Torture and Abuse
In the minds of many, the words Gestapo and torture belong together. Yet when reading about Allied tortures after the war (British, American, Soviet), a new standard has to be defined.
From 1940 to 1943, Rudolf Höss was the commandant of the infamous Auschwitz Camp. Today’s orthodox narrative has it that during this time, some 500,000 people were killed at Auschwitz in gas chambers. Yet when Höss was captured after the war, he confessed to having killed some 2,500,000 during that time. 40 years later, it was revealed that Höss had been severely tortured by his British interrogators. This is an excerpt of the upcoming study by Carlo Mattogno. It tells the gripping story of Höss’s capture and mistreatments, and presents the texts of the various “confessions” which the British extorted from Höss while in their custody.
History contains many precedents for every element of Höss’s dolorous fate from the time of his capture. The oldest is hundredth of years old: A Thousand and One Arabian Nights. Here the link between the two stories is explained.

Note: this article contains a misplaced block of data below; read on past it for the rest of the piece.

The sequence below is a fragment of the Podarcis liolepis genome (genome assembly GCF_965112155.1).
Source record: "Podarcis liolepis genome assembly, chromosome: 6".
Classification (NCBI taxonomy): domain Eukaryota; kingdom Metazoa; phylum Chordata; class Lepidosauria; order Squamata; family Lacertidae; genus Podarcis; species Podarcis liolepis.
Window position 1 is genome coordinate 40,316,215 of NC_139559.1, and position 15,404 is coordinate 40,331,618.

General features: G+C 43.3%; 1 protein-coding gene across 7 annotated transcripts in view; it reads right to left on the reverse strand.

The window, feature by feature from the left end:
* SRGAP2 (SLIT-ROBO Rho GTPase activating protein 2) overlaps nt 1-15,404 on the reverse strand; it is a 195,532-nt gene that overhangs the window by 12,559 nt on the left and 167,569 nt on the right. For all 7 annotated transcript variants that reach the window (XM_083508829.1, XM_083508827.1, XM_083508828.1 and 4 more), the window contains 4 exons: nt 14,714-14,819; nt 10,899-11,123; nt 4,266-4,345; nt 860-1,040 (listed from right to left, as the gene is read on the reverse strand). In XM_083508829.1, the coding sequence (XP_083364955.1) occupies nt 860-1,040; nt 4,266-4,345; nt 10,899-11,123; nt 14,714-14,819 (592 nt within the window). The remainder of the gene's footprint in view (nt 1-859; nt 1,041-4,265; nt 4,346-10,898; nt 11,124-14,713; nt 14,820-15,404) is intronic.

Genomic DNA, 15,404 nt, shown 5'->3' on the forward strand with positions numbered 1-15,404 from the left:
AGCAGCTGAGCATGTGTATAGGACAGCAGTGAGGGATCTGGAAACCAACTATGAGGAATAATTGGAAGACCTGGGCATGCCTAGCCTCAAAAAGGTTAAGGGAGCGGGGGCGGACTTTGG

Already in 2005, British journalist Ian Cobain wrote two papers published by the British daily The Guardian in which he presented evidence that the British occupation forces in Germany systematically tortured German inmates after the war in order to have them sign confessions which then could be used to either indict them or others for war crimes.
Now Cobain has followed up with a new article, this time published in the London Daily Mail about torture centers in Britain itself, where again German inmates were tortured into signing questionable confessions. The following paper discusses the implications this information might have.
Bad Nenndorf is a bathing resort in the fringe of the uplands of the River Weser’s watershed where people with joint ailments are treated with mud baths and soaks in sulfurous waters. On the grounds of the spa suffused with sulfur fumes stands a stately mud-bath house from the 19th Century. At the entrance, cure-seekers are greeted by the goddess Hygeia. Late in the 1920s, the bathhouse was extended into a massive complex with innumerable bathing huts.
Did the US occupational forces conducting war-crimes trials in Germany after World War II employ second- and third-degree interrogation methods and other illegal measure to obtain the convictions they wanted? A new book by a mainstream historian disputes this, claiming instead that those trials were paragons of fairness and justice. This denial of the obvious could hardly be more brazen.